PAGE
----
SHARES in Goals Soccer Centres plunged more than nine per cent after the company admitted it was “highly cautious” over its second half outlook amid pressure on consumer spending.

The warning came as the five-a-side football pitch operator reported a 26 per cent fall in pre-tax profits to £2.6 million for the six months ended June 30.

The company, based in East Kilbride, now expects sales growth to be slower than anticipated during the remainder of the year, conceding that its return to profitable growth is taking longer than anticipated.

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But Goals underlined its confidence in a new US joint venture with City Football Group, owner of Manchester City, adding sales were improving in UK sites where it has been investing in better pitches and facilities.

Goals, which operates 48 centres in the UK and two in California, has become the latest UK-listed consumer business to warn of the impact of eroding consumer confidence, with inflation continuing to surge and real wage growth in reverse.

Ultimate Products, the company behind the Russell Hobbs kitchen appliance brand, saw its shares plummet more than 50 per cent on Monday after it reported consumers’ “discretionary spend is under pressure and confidence is therefore lower than it has been for some time”.

Goals saw like for like sales grew by 1.6 per cent for the first half, compared with a two per cent fall in the first half of 2016.

That came as operating costs increased by £1m over the first half due to investment in its clubs and head office resources to support expansion, including its joint venture with CFG, and cost headwinds such as the national living wage and business rates. It is anticipated those costs will “normalise” in the second half.

Goals’ chief executive Mark Jones said: “While we see sales growing in the second half, and we are already seeing that after 10 weeks, we are being cautious about the outlook. We are not immune to what is happening in the wider consumer market.”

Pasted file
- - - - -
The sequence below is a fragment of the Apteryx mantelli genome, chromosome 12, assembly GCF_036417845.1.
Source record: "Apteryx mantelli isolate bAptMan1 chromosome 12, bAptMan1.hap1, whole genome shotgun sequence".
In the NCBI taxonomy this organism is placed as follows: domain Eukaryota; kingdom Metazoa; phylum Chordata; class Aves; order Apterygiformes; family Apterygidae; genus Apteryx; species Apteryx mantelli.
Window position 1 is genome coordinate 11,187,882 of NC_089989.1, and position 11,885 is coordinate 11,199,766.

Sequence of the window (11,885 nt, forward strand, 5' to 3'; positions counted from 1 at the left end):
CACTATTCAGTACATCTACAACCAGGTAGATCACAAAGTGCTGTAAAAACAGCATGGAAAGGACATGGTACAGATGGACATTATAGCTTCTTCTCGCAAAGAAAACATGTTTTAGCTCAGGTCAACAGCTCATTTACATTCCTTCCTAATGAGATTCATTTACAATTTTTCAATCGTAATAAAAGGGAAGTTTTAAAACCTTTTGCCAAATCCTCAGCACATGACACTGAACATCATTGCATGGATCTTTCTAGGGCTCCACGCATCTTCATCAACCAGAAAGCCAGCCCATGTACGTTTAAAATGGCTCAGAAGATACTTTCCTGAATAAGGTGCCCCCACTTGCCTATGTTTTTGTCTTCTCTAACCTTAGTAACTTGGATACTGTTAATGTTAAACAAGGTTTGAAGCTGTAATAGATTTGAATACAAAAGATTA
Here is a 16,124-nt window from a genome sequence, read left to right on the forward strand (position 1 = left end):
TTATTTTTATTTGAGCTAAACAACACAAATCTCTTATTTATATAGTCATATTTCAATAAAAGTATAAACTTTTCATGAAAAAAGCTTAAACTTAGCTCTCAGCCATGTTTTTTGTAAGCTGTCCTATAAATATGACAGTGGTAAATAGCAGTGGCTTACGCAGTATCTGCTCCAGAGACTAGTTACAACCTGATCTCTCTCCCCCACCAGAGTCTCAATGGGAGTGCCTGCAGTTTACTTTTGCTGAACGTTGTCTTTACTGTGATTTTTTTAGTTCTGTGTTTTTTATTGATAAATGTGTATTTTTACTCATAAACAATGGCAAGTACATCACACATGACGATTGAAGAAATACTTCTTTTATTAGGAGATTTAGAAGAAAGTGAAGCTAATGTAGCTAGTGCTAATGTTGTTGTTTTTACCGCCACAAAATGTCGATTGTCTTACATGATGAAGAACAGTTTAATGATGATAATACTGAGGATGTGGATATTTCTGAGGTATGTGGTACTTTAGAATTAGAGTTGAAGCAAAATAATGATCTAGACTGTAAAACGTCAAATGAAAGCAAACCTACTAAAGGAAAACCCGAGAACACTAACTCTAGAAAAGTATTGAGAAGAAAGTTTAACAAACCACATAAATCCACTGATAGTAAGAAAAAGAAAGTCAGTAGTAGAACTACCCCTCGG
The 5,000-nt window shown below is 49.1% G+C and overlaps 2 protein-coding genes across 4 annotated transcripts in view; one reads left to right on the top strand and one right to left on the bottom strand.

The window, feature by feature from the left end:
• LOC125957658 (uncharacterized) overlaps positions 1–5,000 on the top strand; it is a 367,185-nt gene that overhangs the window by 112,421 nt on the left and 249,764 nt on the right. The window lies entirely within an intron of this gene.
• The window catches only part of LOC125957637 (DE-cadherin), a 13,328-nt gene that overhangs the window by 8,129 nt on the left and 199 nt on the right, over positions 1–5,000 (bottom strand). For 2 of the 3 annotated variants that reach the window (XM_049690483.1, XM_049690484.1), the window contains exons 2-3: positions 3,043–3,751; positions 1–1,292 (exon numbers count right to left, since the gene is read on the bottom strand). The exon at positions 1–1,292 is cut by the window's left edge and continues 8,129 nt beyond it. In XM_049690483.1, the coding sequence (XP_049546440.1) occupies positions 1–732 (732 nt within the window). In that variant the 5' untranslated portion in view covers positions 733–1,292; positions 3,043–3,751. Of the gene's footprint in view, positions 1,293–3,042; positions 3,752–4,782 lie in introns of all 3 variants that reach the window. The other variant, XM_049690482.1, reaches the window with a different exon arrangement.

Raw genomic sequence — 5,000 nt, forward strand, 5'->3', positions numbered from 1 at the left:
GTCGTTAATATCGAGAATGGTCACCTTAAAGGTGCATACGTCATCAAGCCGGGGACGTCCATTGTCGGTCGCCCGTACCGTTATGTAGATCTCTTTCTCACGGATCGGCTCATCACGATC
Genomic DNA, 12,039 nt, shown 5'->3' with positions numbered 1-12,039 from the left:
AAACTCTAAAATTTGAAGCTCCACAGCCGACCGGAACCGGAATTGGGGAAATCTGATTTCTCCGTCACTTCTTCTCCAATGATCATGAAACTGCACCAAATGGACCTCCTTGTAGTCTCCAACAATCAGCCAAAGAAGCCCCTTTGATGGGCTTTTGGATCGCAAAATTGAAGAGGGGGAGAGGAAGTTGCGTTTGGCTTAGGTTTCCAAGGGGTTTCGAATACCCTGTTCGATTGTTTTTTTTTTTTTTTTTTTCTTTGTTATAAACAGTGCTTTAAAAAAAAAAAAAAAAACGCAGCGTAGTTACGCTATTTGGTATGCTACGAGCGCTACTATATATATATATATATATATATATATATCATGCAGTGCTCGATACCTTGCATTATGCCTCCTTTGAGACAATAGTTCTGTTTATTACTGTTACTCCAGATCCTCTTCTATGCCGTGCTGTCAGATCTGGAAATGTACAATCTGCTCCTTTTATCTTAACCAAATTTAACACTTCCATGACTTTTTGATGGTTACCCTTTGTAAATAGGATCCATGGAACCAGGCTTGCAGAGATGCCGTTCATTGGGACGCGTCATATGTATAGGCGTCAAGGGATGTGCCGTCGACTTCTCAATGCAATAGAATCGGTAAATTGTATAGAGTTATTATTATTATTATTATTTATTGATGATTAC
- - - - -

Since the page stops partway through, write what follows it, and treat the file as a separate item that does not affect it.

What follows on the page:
Asked how waning consumer confidence was manifesting itself, Mr Jones said if the business was planned around “high single digit like for like growth going forward that would not be reflecting where the consumer is.”

However he added Goals was well positioned in a competitive market in terms of cost per play, in the £5 to £10 range, and on its food and drink prices.

“We are in a strong position to drive sales – we just don’t want to be over-ambitious about them in the current environment,” he said. “We have seen sales growth in those first 10 weeks, it is just not what we anticipated at the start of the year.”

But he added: “In the business environment that is out there, posting 12 months’ worth of sales growth is a positive. That’s come directly from the investment.”

Mr Jones underlined the transformational potential of its US joint venture with CFG, which has brought $16m of capital to fund its expansion across the Atlantic.

Asked if the company had a fixed target for outlet numbers in the US, Mr Jones said while the company was proceeding one site at a time, he does not see why the market could not support “many tens” of outlets in the States.

The Los Angeles area is the main focus for now, with the construction of its third site in California now under way and a fourth due to begin in the first quarter of next year.

Mr Jones sees potential for Goals in states such as Texas and Florida. And he refused to rule out moves in the long term into markets such as Melbourne, Japan and Uruguay, where the Abu Dhabi-owned CFG owns other clubs, although he emphasised the joint venture is for the US only.

In the UK, Mr Jones pointed to the improved sales performance at sites where it has invested in pitch quality and a strong consumer response to its Club 2020 concept, which has been piloted in three sites. One has been trialled in Pollokshaws Road, Glasgow.

Mr Jones declined to comment on whether the company had held any discussions with Mike Ashley’s Sports Direct over potential commercial tie-ups. Sports Direct has been building its stake in recent weeks, and now holds 17.6 per cent of Goals’ shares.

Shares in Goals closed down 9.5p at 94.5p.